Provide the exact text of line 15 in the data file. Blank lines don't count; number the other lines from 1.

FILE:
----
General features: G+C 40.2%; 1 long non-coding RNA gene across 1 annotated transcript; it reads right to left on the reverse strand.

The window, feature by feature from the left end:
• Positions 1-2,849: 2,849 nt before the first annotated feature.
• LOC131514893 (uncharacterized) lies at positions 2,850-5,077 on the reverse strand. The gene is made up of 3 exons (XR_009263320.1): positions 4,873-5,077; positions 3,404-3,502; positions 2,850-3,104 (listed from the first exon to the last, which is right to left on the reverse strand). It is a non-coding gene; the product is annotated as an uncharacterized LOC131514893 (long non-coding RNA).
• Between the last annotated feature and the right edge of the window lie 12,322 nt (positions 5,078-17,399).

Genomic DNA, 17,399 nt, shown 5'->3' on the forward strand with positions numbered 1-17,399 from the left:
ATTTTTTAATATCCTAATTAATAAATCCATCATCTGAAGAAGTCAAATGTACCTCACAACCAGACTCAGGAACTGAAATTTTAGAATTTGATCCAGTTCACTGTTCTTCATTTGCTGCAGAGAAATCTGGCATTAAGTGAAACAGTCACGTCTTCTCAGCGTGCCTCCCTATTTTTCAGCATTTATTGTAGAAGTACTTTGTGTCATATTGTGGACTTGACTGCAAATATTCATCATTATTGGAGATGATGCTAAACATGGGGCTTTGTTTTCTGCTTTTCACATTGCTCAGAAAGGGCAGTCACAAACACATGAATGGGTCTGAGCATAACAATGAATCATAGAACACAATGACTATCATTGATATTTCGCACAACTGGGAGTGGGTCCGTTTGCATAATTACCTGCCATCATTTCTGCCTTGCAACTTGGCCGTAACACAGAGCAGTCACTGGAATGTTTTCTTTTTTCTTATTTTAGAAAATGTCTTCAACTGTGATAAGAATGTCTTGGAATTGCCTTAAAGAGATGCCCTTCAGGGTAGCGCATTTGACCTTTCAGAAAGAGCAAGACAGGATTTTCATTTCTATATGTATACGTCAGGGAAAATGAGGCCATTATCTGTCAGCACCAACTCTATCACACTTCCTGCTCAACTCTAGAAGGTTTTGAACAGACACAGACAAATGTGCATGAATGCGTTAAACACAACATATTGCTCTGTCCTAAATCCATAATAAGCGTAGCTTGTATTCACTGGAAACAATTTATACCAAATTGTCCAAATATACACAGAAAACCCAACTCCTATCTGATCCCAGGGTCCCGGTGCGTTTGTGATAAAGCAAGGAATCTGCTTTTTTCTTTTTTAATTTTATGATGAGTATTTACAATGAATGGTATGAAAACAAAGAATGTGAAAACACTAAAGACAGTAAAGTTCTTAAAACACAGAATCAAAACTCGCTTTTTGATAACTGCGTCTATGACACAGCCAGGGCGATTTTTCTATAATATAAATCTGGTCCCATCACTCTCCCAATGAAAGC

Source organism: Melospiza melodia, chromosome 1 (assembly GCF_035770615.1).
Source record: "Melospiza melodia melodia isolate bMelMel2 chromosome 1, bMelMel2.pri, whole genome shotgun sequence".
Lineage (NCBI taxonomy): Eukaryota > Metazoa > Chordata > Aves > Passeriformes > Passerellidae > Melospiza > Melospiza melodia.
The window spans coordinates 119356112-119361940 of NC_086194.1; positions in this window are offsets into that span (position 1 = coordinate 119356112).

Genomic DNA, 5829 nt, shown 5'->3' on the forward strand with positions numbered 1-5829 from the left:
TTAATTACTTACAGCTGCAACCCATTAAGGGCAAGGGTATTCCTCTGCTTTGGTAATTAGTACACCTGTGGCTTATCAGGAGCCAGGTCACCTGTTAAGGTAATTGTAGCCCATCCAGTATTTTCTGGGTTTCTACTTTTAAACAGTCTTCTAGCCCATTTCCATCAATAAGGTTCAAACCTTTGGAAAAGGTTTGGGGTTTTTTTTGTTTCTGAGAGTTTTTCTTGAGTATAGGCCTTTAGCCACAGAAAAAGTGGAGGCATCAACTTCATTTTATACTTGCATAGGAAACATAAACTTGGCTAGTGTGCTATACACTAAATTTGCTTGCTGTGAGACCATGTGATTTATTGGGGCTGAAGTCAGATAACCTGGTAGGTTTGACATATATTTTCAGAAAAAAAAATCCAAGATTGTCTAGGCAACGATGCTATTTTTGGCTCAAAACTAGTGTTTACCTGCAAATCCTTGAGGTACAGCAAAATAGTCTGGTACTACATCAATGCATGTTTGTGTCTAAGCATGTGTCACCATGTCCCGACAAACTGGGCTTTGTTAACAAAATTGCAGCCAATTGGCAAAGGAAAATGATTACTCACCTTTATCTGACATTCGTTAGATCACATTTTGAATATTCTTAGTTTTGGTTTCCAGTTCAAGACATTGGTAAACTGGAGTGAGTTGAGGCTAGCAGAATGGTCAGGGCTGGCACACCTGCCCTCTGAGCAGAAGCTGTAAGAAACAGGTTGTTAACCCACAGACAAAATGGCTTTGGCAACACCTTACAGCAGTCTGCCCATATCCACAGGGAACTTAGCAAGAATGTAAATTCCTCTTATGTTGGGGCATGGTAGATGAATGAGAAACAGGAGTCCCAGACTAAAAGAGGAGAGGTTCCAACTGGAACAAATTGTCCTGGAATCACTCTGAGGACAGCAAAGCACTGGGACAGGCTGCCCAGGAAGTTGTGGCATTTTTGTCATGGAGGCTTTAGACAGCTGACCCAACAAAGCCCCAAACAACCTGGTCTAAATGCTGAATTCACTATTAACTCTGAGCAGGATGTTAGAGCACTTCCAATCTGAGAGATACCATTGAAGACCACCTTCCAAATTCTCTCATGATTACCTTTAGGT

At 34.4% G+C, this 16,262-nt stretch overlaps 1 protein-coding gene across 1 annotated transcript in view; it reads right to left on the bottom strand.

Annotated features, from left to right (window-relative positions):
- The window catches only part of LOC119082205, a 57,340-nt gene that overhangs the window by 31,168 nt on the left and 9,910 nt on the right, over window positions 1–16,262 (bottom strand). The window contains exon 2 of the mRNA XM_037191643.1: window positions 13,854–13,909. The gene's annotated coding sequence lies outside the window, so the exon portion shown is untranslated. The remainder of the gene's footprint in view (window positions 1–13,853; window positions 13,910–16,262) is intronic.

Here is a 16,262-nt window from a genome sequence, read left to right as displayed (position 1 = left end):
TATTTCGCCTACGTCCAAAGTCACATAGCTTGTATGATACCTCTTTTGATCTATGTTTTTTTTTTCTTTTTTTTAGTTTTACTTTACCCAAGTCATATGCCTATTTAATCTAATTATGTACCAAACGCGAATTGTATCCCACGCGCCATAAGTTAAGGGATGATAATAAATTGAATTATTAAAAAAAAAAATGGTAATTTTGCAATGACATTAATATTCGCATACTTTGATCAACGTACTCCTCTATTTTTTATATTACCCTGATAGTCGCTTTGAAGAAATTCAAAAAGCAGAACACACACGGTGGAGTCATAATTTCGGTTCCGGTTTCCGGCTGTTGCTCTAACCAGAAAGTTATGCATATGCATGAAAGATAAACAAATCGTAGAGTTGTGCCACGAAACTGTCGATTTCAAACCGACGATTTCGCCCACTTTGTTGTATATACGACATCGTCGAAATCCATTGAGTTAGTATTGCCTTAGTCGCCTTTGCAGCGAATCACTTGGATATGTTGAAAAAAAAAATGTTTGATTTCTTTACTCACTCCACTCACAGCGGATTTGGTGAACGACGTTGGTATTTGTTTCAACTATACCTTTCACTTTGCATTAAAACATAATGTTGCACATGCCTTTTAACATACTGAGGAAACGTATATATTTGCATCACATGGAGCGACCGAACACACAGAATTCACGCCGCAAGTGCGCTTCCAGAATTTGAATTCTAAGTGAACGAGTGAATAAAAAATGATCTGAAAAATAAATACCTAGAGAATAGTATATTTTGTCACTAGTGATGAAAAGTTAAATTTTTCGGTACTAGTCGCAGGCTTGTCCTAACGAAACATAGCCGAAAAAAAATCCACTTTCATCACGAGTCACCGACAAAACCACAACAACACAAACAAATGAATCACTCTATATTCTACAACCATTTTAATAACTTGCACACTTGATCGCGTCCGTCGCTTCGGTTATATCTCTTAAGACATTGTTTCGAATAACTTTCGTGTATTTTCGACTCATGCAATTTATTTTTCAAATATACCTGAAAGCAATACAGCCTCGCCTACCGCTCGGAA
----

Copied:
Annotated features, from left to right (window-relative positions):